Experts have a new theory about a cache of Early Bronze Age gold and silver objects unearthed by Russian archaeologist Nikolai Veselovsky way back in 1897: the long, thin tubes were actually ancient straws used for communally drinking beer—kind of like an over-the-top fishbowl cocktail.
If so, the tubes would be the oldest drinking straws ever found by a full millennia. The practice is likely much older, however, as there are artworks that date to the fifth or fourth millennia B.C. that seem depict people drinking from straws.
Veselovsky found the tubes near Maikop, a village in the northwestern Caucasus, in a kurgan burial mound dating to about 5,500 years ago. One of the most richly furnished burials of its kind, the grave had three compartments, each containing an adult body in the fetal position.
The eight tubes, now part of the collection of the Hermitage in St. Petersburg, were in the largest compartment. Decorated with animal figurines such as bulls, historians previously suspected that the tubes, which measured over a foot long, were some kind of status marker, such as a scepter.
But Viktor Trifonov, an archaeology researcher at St. Petersburg’s Russian Academy of Sciences, had doubted that explanation for the better part of a decade. If the objects really were scepters, the animal figures on the tubes would have been upside down. And why, he wondered, were these Sumerian luxury grave goods hollow?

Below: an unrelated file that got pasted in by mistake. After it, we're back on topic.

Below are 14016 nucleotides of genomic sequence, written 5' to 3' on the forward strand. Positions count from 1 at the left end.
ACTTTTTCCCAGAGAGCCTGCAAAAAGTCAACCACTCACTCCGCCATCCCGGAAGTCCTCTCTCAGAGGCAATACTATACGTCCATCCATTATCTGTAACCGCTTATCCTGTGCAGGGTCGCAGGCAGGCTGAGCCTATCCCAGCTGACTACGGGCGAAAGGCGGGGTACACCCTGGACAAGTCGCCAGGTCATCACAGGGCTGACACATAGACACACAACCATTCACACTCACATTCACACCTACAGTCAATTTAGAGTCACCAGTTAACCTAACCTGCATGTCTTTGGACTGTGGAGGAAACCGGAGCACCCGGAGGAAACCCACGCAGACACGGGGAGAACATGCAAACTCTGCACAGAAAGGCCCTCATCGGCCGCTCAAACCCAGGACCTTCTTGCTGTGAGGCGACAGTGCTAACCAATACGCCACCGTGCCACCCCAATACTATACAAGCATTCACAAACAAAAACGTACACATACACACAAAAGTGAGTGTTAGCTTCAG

“I decided to check if there was any residue left from the beverage inside the Maikop tubes in the Hermitage,” he told Inverse. “Everything else fell into place when my teammates found the starch, phytoliths, and pollen grains inside the filter.”
How could barley starch residue have gotten into the tubes? The best explanation might be that they were used to drink beer, which the Sumerians likely started brewing some 13,000 years ago. And the pollen traces could have come from herbs and lime flowers used to flavor the beer.
“The common ancient Sumerian implement for consuming beer was a tube made of a long reed, allowing the user to sit or even stand and drink from a large vessel positioned on a low pedestal,” Trifonov wrote in a paper, “Party Like a Sumerian,” published in the most recent issue of the journal Antiquity.
The Maidan aristocrats of the northern Caucasian, in turn, were very influenced by the culture of the great civilizations of the Near East:
If our interpretation is correct, these represent the earliest known drinking tubes, recovered not from the heart of the ancient Near East, but from the remote periphery of that world, in the northern Caucasus. While this does not mean that drinking tubes were invented in the Caucasus, it implies long-distance contacts, and that by the middle of the fourth millennium BC, these devices had become part of local funerary practices.
The tubes tapered to a pointy tip at one end, which could have been used to insert a reed strainer that would have filtered out sediment from the beer. If the tubes were straws, they would have been oriented pointy side down, so that the animal sculptures were upright for the drinkers—who were almost certainly imbibing as part of a social event.
“Contemporaneous images of banqueting scenes… frequently show two individuals flanking a large vessel, each with a tube held to their mouth and the other end inside the vessel. Often two to four more straws are depicted protruding from the same vessel,” Trifonov added. “The set of eight drinking tubes in the Maikop tomb may therefore represent the feasting equipment for eight individuals, who could have sat to drink beer from the single, large jar found in the tomb.”
Cheers to that!
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